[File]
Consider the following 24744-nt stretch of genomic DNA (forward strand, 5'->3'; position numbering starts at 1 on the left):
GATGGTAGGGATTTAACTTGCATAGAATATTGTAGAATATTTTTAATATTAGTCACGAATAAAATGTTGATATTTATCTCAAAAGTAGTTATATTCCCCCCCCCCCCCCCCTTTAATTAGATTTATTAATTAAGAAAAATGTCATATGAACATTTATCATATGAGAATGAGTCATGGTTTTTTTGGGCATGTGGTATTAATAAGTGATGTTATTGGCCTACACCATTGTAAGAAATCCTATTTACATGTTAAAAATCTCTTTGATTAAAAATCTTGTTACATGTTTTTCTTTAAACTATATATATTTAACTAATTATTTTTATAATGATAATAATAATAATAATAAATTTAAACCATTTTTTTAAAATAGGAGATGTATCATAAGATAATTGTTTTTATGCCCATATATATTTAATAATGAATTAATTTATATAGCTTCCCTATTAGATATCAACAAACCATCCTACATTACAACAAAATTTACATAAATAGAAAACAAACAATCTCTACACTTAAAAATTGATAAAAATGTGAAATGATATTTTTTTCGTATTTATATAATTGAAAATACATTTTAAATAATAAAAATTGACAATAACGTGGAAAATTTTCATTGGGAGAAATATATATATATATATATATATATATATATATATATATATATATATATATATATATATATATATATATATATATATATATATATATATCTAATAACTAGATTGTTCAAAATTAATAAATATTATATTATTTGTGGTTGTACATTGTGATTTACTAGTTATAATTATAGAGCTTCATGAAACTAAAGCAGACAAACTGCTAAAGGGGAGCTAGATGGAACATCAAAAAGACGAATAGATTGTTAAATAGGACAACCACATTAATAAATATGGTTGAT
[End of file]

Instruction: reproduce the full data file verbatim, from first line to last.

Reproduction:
Consider the following 24744-nt stretch of genomic DNA (forward strand, 5'->3'; position numbering starts at 1 on the left):
GATGGTAGGGATTTAACTTGCATAGAATATTGTAGAATATTTTTAATATTAGTCACGAATAAAATGTTGATATTTATCTCAAAAGTAGTTATATTCCCCCCCCCCCCCCCCTTTAATTAGATTTATTAATTAAGAAAAATGTCATATGAACATTTATCATATGAGAATGAGTCATGGTTTTTTTGGGCATGTGGTATTAATAAGTGATGTTATTGGCCTACACCATTGTAAGAAATCCTATTTACATGTTAAAAATCTCTTTGATTAAAAATCTTGTTACATGTTTTTCTTTAAACTATATATATTTAACTAATTATTTTTATAATGATAATAATAATAATAATAAATTTAAACCATTTTTTTAAAATAGGAGATGTATCATAAGATAATTGTTTTTATGCCCATATATATTTAATAATGAATTAATTTATATAGCTTCCCTATTAGATATCAACAAACCATCCTACATTACAACAAAATTTACATAAATAGAAAACAAACAATCTCTACACTTAAAAATTGATAAAAATGTGAAATGATATTTTTTTCGTATTTATATAATTGAAAATACATTTTAAATAATAAAAATTGACAATAACGTGGAAAATTTTCATTGGGAGAAATATATATATATATATATATATATATATATATATATATATATATATATATATATATATATATATATATATATATATATATATATATATCTAATAACTAGATTGTTCAAAATTAATAAATATTATATTATTTGTGGTTGTACATTGTGATTTACTAGTTATAATTATAGAGCTTCATGAAACTAAAGCAGACAAACTGCTAAAGGGGAGCTAGATGGAACATCAAAAAGACGAATAGATTGTTAAATAGGACAACCACATTAATAAATATGGTTGAT